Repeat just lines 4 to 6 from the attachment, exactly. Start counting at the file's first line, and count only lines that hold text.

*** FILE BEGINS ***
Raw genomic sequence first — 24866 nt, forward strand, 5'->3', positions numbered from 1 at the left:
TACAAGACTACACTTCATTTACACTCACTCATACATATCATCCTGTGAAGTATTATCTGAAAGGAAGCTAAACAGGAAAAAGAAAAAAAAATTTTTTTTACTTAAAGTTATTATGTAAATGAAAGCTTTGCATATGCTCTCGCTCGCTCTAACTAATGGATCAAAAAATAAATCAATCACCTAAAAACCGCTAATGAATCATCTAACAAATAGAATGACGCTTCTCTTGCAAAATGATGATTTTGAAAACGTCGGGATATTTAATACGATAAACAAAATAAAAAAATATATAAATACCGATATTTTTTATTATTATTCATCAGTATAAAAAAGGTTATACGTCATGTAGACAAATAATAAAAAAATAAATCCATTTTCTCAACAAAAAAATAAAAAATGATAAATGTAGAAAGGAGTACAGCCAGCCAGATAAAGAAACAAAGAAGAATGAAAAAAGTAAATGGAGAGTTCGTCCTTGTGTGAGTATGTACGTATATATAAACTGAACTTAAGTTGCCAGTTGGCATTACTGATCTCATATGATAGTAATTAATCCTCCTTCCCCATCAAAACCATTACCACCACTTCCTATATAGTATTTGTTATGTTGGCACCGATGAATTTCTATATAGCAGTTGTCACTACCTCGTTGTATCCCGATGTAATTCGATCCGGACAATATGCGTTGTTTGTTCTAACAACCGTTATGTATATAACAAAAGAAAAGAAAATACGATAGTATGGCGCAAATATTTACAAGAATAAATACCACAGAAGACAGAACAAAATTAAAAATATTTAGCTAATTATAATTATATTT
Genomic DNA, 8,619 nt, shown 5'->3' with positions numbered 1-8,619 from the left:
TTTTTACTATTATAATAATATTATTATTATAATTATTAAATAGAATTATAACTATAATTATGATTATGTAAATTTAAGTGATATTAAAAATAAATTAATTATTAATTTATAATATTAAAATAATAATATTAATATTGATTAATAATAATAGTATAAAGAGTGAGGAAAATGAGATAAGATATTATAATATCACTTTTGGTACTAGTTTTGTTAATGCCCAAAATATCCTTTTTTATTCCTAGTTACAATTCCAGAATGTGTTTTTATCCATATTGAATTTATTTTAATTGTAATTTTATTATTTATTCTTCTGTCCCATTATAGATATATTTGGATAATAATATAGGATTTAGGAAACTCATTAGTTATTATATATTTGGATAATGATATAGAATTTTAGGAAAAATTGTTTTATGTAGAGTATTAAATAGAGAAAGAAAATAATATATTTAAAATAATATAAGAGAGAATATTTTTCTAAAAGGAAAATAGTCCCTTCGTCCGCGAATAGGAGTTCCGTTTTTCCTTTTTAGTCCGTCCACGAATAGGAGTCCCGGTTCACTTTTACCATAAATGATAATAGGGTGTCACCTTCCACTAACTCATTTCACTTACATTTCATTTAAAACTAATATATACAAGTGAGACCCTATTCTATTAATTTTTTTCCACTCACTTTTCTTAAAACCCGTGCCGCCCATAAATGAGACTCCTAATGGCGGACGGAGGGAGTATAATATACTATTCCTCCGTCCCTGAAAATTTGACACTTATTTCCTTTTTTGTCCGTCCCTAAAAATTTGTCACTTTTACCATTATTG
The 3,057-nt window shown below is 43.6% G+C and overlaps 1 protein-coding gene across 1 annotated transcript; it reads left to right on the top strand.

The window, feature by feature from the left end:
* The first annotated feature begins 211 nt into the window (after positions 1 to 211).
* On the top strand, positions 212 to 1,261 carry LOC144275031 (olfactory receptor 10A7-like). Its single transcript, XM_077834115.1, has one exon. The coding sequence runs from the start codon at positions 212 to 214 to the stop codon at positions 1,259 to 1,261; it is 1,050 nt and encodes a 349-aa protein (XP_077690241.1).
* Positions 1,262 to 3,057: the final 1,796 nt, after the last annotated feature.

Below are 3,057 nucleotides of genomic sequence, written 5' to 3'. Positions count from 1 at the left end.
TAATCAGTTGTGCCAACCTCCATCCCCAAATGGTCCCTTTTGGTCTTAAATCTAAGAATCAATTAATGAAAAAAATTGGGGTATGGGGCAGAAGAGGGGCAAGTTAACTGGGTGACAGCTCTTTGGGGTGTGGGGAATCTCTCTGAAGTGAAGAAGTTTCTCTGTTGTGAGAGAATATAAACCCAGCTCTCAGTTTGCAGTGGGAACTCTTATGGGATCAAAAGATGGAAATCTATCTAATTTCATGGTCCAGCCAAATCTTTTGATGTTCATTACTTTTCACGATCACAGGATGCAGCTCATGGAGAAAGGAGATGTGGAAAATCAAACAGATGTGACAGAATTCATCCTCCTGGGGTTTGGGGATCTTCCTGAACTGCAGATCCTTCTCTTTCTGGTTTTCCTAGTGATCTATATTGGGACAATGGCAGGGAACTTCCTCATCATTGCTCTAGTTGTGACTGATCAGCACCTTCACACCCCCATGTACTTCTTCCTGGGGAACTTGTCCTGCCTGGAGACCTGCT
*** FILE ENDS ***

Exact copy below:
TTTTTACTATTATAATAATATTATTATTATAATTATTAAATAGAATTATAACTATAATTATGATTATGTAAATTTAAGTGATATTAAAAATAAATTAATTATTAATTTATAATATTAAAATAATAATATTAATATTGATTAATAATAATAGTATAAAGAGTGAGGAAAATGAGATAAGATATTATAATATCACTTTTGGTACTAGTTTTGTTAATGCCCAAAATATCCTTTTTTATTCCTAGTTACAATTCCAGAATGTGTTTTTATCCATATTGAATTTATTTTAATTGTAATTTTATTATTTATTCTTCTGTCCCATTATAGATATATTTGGATAATAATATAGGATTTAGGAAACTCATTAGTTATTATATATTTGGATAATGATATAGAATTTTAGGAAAAATTGTTTTATGTAGAGTATTAAATAGAGAAAGAAAATAATATATTTAAAATAATATAAGAGAGAATATTTTTCTAAAAGGAAAATAGTCCCTTCGTCCGCGAATAGGAGTTCCGTTTTTCCTTTTTAGTCCGTCCACGAATAGGAGTCCCGGTTCACTTTTACCATAAATGATAATAGGGTGTCACCTTCCACTAACTCATTTCACTTACATTTCATTTAAAACTAATATATACAAGTGAGACCCTATTCTATTAATTTTTTTCCACTCACTTTTCTTAAAACCCGTGCCGCCCATAAATGAGACTCCTAATGGCGGACGGAGGGAGTATAATATACTATTCCTCCGTCCCTGAAAATTTGACACTTATTTCCTTTTTTGTCCGTCCCTAAAAATTTGTCACTTTTACCATTATTG
The 3,057-nt window shown below is 43.6% G+C and overlaps 1 protein-coding gene across 1 annotated transcript; it reads left to right on the top strand.

The window, feature by feature from the left end: